A recent Appellate Division decision highlights the risks faced by commercial landlords who do not retain proper counsel to protect their interests. In Jung v. Fred’s Bagels LLC, the Appellate Division affirmed the trial court’s dismissal of a landlord’s complaint for possession of leased commercial space.
Plaintiff landlord leased space to defendant for operation of a bagel shop. Plaintiff sued to recover possession of the premises for non-payment of rent. At trial, plaintiff testified on his behalf regarding defendant’s alleged arrearage. The judge found plaintiff’s testimony to be “uncertain, equivocal, and[,] at times[,] dubious,” noting the number of times the alleged amount defendant owed changed. Further, plaintiff did not substantiate his testimony with any documentary evidence supporting the alleged amount in arrears. Defendant, on the other hand, provided documentary evidence of rent payments and costs defendant had incurred for various building repairs and expenses, which was accepted by the court into evidence. The trial court deemed defendant justified in deducting the costs from its rent, noting repairs referenced by defendant were structural “repairs that normally would be borne by the landlord, absent an agreement to the contrary.” Considering the testimony and evidence, the trial court found that defendant had established the defense of payment of rent and dismissed plaintiff’s complaint.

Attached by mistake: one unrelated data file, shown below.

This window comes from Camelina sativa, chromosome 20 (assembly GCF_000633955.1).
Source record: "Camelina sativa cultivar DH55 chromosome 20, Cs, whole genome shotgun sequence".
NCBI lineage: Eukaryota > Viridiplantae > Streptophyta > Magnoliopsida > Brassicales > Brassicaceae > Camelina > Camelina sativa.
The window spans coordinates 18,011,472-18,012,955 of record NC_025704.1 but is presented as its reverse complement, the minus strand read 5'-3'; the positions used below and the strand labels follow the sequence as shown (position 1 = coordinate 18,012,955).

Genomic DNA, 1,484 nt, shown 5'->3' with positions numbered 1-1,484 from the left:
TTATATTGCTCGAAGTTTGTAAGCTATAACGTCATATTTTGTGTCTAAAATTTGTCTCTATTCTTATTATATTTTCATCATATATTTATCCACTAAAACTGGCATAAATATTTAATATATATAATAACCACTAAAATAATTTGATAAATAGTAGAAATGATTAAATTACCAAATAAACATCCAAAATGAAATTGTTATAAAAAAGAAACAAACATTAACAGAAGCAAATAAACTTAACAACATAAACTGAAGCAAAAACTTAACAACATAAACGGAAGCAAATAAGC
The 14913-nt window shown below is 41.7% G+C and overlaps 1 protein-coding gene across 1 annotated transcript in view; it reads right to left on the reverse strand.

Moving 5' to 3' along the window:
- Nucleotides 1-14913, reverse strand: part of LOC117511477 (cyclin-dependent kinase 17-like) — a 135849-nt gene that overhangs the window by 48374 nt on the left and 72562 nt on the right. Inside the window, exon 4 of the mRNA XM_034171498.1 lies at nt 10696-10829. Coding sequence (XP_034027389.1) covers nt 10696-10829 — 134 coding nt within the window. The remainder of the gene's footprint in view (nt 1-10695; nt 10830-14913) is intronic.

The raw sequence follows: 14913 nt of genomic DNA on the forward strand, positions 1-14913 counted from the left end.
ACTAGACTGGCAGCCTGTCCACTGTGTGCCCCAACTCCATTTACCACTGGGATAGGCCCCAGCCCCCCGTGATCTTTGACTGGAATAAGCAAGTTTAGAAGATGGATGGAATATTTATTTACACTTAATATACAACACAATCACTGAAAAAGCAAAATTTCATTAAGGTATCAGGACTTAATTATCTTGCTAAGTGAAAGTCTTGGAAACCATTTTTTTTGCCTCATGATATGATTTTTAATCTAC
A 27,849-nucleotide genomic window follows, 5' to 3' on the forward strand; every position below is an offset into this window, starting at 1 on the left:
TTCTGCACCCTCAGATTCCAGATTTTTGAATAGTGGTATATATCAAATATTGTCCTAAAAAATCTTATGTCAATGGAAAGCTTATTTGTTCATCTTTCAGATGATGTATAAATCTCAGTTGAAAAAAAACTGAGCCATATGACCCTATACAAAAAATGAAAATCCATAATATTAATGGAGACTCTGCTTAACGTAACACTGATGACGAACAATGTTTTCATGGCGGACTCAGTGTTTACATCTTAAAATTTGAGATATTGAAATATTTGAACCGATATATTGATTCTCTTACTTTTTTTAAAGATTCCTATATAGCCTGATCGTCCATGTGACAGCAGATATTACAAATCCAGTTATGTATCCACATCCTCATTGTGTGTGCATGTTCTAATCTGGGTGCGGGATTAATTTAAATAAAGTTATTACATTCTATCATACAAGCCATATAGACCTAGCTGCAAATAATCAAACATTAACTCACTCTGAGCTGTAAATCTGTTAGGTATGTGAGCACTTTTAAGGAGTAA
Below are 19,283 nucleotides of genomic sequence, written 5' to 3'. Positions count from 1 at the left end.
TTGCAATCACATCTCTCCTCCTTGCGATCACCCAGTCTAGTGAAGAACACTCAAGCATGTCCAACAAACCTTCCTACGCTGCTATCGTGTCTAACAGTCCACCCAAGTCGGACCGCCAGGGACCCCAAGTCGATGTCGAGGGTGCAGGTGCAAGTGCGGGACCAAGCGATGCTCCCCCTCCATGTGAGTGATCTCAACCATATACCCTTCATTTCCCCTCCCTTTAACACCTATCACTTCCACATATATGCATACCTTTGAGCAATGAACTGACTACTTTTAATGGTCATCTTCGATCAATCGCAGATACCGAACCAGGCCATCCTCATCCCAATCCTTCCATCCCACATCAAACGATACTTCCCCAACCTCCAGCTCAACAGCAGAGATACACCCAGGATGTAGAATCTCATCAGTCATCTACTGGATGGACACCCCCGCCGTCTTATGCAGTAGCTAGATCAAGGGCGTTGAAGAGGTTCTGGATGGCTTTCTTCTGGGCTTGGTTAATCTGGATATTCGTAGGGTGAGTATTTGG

The Appellate Division affirmed the trial court’s ruling. Citing to Marini v. Ireland, 56 N.J. 130, 146 (1970), the appellate panel agreed that where a landlord fails to make repairs that would normally be the landlord’s responsibility, the tenant may make the repairs and deduct the costs from its rent. Notably, the court declined to hear plaintiff’s argument that the relevant repairs were defendant’s responsibility under the terms of the parties’ lease agreement because the issue was not properly raised before the trial court.
The trial court’s decision and subsequent Appellate Division opinion in this case underscore the importance of properly preparing your commercial eviction case. Despite being in the special civil part, landlord-tenant actions are nonetheless legal proceedings that can culminate in a trial. Should the matter be tried, it is crucial to lay out your case as meticulously as possible to secure a ruling in your favor. Testimony and documentary evidence are essential to a successful commercial eviction trial with a competent witness with personal knowledge of the facts and file. For instance, in this action, an account ledger could have been submitted by the landlord to corroborate the alleged amount in arrears.
In addition, proper opposition to tenant arguments is necessary. Here, landlord failed to argue that the alleged repairs made by defendants were the defendant’s responsibility under the lease agreement and therefore not subject to deduction from the rental amount. This pivotal mistake left the appeals court to not even considering landlord’s arguments regarding the rent deduction as it was not raised before the trial court.
This case is an excellent example of why it is in the best interest of commercial landlords to have their cases, no matter the size, properly presented before a court to ensure the best possible results. Failure to do so can result in loss of time, money and resources on top of an adverse result that does not achieve your goals.